Embodiments of the invention have been described by way of example only. It will be appreciated that variations of the described embodiments may be made which are still within the scope of the invention.
For example, to accommodate larger or smaller individuals, the anterior lip of the medial tibial condylar surface may have a height of 7 mm to 13 mm and the posterior lip may have a height in a range from 1 mm to 5 mm. Optionally, the height of the anterior lip may be in a range from 9 mm to 11 mm and the height of the posterior lip may be in a range from 2 mm to 4 mm. Similarly, the radius r1 may be in a range of 1 mm to 3 mm smaller than rm and/or the posterior surface of the lateral side of the tibial component may be in a range from 5 mm to 9 mm nearer to the medial-lateral axis than the posterior surface of the medial side of the tibial component. Similarly, anterior-posterior length (lt) of the track may be in a range from 20 mm to 30 mm and optionally in a range from 22 mm to 28 mm.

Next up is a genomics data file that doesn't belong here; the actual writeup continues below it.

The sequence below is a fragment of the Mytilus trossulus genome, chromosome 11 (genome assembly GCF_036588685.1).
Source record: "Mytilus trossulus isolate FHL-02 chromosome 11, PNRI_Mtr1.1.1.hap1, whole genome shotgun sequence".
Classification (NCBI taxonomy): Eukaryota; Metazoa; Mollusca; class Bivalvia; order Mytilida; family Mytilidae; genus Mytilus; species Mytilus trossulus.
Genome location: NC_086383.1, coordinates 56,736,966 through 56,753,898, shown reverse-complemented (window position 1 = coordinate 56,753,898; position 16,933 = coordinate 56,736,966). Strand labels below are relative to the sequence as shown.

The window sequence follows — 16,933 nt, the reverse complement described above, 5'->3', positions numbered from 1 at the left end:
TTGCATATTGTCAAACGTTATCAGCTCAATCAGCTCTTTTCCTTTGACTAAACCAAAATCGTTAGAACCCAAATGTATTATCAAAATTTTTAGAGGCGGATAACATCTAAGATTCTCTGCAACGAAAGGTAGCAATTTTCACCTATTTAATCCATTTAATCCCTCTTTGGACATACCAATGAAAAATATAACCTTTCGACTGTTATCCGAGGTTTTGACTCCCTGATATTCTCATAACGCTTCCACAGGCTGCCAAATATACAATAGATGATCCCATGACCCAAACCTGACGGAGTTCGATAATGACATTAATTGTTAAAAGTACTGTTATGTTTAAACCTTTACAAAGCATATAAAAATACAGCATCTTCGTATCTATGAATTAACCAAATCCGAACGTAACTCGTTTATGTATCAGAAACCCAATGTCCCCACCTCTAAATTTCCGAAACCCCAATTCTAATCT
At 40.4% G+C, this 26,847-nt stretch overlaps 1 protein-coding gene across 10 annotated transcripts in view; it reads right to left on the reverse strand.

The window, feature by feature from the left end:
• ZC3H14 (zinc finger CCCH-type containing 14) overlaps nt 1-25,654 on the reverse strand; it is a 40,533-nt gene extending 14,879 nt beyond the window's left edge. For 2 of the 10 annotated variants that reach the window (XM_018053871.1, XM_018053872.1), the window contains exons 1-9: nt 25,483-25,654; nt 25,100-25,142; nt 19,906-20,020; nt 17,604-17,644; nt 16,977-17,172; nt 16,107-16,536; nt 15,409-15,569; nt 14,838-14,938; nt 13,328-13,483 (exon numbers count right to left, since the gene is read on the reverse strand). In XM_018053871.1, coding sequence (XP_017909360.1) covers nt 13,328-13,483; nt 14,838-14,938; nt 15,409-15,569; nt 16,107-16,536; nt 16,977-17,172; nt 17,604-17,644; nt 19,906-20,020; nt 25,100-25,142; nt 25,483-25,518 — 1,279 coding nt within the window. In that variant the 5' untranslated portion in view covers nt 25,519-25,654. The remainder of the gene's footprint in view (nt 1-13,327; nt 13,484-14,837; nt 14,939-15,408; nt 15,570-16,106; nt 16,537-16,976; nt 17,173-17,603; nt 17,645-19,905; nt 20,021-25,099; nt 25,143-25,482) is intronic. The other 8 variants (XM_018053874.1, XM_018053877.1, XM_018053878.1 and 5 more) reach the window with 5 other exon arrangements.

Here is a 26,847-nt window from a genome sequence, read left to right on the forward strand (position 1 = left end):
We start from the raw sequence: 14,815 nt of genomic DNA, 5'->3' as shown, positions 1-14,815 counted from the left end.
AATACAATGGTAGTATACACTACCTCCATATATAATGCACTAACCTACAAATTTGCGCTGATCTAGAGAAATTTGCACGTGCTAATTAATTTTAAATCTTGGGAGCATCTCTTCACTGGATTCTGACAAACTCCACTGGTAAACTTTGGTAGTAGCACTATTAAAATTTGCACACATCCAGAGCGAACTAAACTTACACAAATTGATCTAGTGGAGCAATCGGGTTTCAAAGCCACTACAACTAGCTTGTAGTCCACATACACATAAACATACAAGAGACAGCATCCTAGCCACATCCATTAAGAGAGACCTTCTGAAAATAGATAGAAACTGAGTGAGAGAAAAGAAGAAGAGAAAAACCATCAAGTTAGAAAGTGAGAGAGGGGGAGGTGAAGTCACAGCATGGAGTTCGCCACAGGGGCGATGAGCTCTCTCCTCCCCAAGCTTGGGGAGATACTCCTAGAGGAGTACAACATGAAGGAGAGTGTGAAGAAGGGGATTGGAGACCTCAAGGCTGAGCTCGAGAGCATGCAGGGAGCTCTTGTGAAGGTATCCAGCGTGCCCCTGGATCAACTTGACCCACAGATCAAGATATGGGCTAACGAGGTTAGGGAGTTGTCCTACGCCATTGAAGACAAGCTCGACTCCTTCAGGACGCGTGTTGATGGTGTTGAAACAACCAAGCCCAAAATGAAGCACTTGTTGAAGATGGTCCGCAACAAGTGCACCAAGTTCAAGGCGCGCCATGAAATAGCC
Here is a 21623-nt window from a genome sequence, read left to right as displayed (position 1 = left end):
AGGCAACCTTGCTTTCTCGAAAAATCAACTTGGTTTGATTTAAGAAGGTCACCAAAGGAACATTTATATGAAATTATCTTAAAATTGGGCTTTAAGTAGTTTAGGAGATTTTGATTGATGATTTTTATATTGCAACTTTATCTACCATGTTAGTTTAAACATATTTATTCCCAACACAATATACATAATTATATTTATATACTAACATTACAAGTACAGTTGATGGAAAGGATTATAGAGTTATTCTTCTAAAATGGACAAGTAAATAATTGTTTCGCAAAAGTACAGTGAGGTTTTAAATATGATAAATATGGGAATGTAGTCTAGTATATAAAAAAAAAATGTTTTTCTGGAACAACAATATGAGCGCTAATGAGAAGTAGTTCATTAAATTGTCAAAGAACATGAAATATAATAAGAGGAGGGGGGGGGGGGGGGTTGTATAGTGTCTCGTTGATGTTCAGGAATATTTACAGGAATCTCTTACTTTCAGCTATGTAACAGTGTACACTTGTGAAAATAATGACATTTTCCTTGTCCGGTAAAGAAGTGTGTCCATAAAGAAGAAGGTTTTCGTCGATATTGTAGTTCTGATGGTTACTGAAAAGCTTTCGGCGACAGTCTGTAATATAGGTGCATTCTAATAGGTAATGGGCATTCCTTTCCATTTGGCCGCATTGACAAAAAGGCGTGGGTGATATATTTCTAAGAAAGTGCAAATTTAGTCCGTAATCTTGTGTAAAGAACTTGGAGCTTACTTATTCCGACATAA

Also, for example, the tibial component may be of larger or smaller area achieved by adding material medially, laterally or anteriorly to provide full coverage of the transected tibia.
Also, for example, the thickness of the tibial component may vary to accommodate the level of tibial cut.
Also, with regard to the femoral component the anterior-posterior length may vary to fit the femur.
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|Cooperative Classification||A61F2/3859, A61F2/389, A61F2/38|